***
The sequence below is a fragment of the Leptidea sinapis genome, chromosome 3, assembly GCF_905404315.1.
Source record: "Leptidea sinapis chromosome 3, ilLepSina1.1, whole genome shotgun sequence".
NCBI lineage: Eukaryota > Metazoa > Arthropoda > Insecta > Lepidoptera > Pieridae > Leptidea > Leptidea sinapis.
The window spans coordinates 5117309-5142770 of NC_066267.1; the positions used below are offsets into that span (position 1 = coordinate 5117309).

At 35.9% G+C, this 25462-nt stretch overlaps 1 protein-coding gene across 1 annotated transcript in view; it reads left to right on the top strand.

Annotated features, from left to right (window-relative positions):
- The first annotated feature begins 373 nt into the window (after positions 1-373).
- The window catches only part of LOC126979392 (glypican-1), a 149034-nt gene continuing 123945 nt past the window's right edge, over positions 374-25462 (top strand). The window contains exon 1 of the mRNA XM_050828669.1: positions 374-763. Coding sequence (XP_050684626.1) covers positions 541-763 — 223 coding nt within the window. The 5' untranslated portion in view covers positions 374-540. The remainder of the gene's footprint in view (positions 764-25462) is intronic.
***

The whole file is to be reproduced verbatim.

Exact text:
The sequence below is a fragment of the Leptidea sinapis genome, chromosome 3, assembly GCF_905404315.1.
Source record: "Leptidea sinapis chromosome 3, ilLepSina1.1, whole genome shotgun sequence".
NCBI lineage: Eukaryota > Metazoa > Arthropoda > Insecta > Lepidoptera > Pieridae > Leptidea > Leptidea sinapis.
The window spans coordinates 5117309-5142770 of NC_066267.1; the positions used below are offsets into that span (position 1 = coordinate 5117309).

At 35.9% G+C, this 25462-nt stretch overlaps 1 protein-coding gene across 1 annotated transcript in view; it reads left to right on the top strand.

Annotated features, from left to right (window-relative positions):
- The first annotated feature begins 373 nt into the window (after positions 1-373).
- The window catches only part of LOC126979392 (glypican-1), a 149034-nt gene continuing 123945 nt past the window's right edge, over positions 374-25462 (top strand). The window contains exon 1 of the mRNA XM_050828669.1: positions 374-763. Coding sequence (XP_050684626.1) covers positions 541-763 — 223 coding nt within the window. The 5' untranslated portion in view covers positions 374-540. The remainder of the gene's footprint in view (positions 764-25462) is intronic.